Workspace file prompt

Do not restore view state when reopening a file

VS Code has always remembered the view state (cursor location, folded sections, etc.) of a file even after the file was closed. There is now a new setting workbench.editor.restoreViewState to drop this view state when a file is closed. This allows you to always start at the top of the file after reopening it.

Close a file across all editor groups

A new command Close Editor in all Groups (workbench.action.closeEditorInAllGroups) allows you to close the currently active file across all editor groups.

Problems panel

Show error codes

The Problems panel now shows the error code of a problem if it has any.

Problems panel shows error codes

Improved keyboard navigation

The Problems panel has become more keyboard friendly:

  • You can start typing to filter when the panel has focus.
  • You can use ⌘F (Windows, Linux Ctrl+F) to give focus to the filter box and ⌘↓ (Windows, Linux Ctrl+Down) to give focus to the problem list from the filter box.

Output channel for telemetry events

In the July release, we added a feature where all telemetry events sent by VS Code also get logged to a local file when you set the log level to Trace using the Developer: Set Log Level... command. You can now view the contents of this file in the Log (Telemetry) channel of the Output panel. As before, you can view the file directly, using the Developer: Open Log File... command.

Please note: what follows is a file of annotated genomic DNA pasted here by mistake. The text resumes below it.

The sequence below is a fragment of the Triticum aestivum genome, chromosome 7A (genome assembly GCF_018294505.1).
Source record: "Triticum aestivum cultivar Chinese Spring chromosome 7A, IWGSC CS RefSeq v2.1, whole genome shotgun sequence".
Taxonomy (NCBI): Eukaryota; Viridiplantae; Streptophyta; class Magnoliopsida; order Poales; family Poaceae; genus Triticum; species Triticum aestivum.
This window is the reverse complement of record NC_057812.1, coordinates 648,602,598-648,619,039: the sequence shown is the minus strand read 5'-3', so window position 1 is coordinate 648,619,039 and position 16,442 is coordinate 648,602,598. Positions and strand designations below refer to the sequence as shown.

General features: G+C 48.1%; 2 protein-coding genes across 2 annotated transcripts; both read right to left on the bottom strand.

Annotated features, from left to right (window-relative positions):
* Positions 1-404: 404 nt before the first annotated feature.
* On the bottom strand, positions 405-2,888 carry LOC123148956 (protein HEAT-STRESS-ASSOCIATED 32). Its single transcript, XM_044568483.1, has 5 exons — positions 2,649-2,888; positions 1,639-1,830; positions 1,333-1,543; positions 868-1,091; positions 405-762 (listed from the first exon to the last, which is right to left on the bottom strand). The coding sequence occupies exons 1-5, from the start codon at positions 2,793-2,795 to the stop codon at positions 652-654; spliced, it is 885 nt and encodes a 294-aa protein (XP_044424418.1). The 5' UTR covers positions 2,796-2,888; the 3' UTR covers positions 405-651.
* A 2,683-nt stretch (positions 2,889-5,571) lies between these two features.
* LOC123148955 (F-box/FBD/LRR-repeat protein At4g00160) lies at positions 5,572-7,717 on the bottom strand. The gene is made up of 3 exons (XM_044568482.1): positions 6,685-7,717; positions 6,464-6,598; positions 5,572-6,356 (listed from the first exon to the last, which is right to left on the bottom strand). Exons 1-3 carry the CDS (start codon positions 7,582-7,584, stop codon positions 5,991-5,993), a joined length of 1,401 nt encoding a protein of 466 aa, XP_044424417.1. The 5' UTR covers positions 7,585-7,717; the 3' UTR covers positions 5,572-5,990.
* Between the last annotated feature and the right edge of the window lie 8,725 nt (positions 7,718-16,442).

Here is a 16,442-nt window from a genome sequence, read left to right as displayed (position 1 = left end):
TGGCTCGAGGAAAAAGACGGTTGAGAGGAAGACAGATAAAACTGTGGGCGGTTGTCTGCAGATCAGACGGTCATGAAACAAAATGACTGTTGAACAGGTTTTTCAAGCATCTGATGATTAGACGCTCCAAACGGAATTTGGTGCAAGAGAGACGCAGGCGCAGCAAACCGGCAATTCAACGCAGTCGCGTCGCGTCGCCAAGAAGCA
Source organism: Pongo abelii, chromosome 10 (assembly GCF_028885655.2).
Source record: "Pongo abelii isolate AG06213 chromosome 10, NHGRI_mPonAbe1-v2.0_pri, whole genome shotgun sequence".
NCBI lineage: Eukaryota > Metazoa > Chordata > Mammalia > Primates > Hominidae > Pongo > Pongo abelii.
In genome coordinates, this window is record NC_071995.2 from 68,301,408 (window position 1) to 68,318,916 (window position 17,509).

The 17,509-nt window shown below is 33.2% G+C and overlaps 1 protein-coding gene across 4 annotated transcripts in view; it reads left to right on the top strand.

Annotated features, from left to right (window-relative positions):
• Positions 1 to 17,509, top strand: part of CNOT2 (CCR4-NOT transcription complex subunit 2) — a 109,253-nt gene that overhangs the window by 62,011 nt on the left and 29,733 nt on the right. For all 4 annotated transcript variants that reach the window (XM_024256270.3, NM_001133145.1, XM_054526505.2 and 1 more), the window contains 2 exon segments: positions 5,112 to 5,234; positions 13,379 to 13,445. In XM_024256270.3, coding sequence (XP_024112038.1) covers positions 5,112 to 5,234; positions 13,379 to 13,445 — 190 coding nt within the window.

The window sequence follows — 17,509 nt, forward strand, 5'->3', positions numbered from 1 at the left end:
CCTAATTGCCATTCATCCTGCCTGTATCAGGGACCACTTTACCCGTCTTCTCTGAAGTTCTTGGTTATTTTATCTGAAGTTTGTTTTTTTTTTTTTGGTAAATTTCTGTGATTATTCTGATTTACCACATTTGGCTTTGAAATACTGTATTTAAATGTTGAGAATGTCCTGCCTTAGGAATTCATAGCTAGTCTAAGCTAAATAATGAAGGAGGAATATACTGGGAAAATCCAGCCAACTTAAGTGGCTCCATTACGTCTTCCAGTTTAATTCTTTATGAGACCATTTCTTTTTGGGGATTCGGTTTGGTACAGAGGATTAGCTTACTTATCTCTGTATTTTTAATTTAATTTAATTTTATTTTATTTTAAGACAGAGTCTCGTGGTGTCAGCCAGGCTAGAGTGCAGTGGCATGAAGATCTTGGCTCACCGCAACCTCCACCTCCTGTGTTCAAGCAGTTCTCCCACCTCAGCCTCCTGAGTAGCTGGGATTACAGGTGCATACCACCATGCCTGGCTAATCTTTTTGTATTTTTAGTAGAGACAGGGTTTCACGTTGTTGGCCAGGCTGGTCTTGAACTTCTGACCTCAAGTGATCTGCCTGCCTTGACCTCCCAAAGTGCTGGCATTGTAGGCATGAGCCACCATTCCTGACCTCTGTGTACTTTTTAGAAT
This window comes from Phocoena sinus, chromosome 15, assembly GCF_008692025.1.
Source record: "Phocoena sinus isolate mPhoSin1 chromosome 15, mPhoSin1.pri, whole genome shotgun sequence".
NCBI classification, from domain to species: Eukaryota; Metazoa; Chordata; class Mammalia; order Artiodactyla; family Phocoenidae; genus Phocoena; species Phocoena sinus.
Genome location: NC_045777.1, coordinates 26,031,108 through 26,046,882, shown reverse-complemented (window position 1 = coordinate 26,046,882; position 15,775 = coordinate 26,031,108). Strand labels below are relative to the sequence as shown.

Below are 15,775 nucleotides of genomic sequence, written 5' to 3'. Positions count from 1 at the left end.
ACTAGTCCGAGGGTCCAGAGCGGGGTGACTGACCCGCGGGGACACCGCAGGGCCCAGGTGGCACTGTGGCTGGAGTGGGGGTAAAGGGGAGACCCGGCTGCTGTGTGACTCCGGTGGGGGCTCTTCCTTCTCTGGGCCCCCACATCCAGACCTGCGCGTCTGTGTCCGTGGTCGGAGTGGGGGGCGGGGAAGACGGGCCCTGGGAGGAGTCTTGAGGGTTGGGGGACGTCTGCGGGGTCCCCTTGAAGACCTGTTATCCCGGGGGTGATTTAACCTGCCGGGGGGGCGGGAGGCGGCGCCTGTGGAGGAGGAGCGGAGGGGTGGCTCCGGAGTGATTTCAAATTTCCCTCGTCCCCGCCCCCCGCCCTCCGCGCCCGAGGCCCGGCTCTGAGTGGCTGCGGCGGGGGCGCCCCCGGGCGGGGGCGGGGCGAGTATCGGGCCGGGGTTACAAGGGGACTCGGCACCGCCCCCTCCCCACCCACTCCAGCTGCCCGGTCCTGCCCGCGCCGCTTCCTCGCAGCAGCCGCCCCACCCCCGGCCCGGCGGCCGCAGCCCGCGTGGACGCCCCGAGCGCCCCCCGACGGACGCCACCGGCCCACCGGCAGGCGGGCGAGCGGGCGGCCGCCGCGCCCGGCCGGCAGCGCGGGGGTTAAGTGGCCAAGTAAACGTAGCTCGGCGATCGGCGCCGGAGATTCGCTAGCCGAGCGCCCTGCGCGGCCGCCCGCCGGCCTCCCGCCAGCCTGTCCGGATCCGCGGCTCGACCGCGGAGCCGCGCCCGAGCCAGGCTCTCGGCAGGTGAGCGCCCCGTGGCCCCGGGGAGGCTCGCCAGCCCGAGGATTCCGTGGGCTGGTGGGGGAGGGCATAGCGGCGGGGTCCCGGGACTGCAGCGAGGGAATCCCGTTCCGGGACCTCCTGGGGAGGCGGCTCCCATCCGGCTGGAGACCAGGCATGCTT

Give focus to a custom view

You can now use a command to give focus to a custom view. There is a separate command provided for each custom view.

Custom view focus commands

Linux URL handling

Once a feature limited to Windows and macOS, now you can also open VS Code URLs on Linux! These URLs are useful for many different features such as automatically installing extensions, for example vscode-insiders:extension/vscodevim.vim.


Tab completion

Editor Tab completion can now complete all kind of suggestions. After setting "editor.tabCompletion": "on", pressing Tab will complete any prefix, not just snippets. Also, pressing Tab will insert the next suggestion and ⇧Tab (Windows, Linux Shift+Tab) will insert the previous suggestion.